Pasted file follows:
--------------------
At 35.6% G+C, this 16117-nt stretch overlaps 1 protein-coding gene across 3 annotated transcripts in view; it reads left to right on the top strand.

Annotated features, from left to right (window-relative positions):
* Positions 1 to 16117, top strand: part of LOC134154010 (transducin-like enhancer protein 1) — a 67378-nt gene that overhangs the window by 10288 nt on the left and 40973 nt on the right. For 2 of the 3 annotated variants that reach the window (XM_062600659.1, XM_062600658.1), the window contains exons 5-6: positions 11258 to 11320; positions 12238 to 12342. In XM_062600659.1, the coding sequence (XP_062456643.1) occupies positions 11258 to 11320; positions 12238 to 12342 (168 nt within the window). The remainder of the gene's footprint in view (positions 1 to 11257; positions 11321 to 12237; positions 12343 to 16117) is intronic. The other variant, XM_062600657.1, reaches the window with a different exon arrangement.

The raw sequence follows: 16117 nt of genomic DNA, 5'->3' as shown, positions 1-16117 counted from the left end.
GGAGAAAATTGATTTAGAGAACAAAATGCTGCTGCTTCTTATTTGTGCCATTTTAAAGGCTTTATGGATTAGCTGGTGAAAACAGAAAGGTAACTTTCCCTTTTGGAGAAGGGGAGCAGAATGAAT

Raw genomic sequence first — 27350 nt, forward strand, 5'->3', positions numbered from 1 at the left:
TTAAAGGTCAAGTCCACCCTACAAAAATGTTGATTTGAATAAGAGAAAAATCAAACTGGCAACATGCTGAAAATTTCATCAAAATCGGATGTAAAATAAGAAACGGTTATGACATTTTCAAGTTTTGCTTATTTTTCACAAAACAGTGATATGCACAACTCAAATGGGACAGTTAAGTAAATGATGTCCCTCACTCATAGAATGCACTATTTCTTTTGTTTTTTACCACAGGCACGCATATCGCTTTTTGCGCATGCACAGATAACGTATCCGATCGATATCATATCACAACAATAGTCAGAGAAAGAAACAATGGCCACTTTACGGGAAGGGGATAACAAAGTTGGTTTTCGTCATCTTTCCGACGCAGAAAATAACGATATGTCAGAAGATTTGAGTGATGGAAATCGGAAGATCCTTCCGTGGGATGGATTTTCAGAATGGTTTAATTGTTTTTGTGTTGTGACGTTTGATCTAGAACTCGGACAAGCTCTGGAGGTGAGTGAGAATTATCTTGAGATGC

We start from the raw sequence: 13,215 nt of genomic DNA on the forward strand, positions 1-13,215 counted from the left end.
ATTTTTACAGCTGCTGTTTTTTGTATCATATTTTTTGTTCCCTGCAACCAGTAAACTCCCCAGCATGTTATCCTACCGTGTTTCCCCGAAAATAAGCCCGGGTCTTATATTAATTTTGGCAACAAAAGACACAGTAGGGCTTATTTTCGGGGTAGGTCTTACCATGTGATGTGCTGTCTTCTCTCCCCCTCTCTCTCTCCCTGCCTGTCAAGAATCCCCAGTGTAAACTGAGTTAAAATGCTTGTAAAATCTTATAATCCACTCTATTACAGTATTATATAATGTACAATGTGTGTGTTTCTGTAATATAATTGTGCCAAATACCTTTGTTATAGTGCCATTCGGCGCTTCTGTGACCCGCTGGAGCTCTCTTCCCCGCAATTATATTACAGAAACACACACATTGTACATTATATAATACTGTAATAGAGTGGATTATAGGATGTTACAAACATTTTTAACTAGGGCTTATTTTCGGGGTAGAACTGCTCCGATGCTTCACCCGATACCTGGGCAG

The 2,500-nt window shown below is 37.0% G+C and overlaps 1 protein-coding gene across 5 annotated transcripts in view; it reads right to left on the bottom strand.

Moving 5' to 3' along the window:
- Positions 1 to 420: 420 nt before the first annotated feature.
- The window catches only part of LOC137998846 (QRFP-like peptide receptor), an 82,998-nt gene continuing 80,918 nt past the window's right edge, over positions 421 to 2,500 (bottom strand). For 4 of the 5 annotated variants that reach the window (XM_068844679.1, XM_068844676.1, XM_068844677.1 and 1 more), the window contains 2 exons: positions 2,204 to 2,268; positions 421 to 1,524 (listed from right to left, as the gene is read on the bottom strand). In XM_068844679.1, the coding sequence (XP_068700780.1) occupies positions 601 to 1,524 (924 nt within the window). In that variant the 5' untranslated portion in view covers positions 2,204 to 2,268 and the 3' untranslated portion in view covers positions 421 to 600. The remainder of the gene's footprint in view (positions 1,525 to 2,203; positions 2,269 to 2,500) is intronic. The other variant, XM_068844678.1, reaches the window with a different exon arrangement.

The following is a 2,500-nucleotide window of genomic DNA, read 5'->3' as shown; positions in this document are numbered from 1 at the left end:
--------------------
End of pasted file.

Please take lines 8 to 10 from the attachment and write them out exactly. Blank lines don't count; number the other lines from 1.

We start from the raw sequence: 13,215 nt of genomic DNA on the forward strand, positions 1-13,215 counted from the left end.
ATTTTTACAGCTGCTGTTTTTTGTATCATATTTTTTGTTCCCTGCAACCAGTAAACTCCCCAGCATGTTATCCTACCGTGTTTCCCCGAAAATAAGCCCGGGTCTTATATTAATTTTGGCAACAAAAGACACAGTAGGGCTTATTTTCGGGGTAGGTCTTACCATGTGATGTGCTGTCTTCTCTCCCCCTCTCTCTCTCCCTGCCTGTCAAGAATCCCCAGTGTAAACTGAGTTAAAATGCTTGTAAAATCTTATAATCCACTCTATTACAGTATTATATAATGTACAATGTGTGTGTTTCTGTAATATAATTGTGCCAAATACCTTTGTTATAGTGCCATTCGGCGCTTCTGTGACCCGCTGGAGCTCTCTTCCCCGCAATTATATTACAGAAACACACACATTGTACATTATATAATACTGTAATAGAGTGGATTATAGGATGTTACAAACATTTTTAACTAGGGCTTATTTTCGGGGTAGAACTGCTCCGATGCTTCACCCGATACCTGGGCAG

The 2,500-nt window shown below is 37.0% G+C and overlaps 1 protein-coding gene across 5 annotated transcripts in view; it reads right to left on the bottom strand.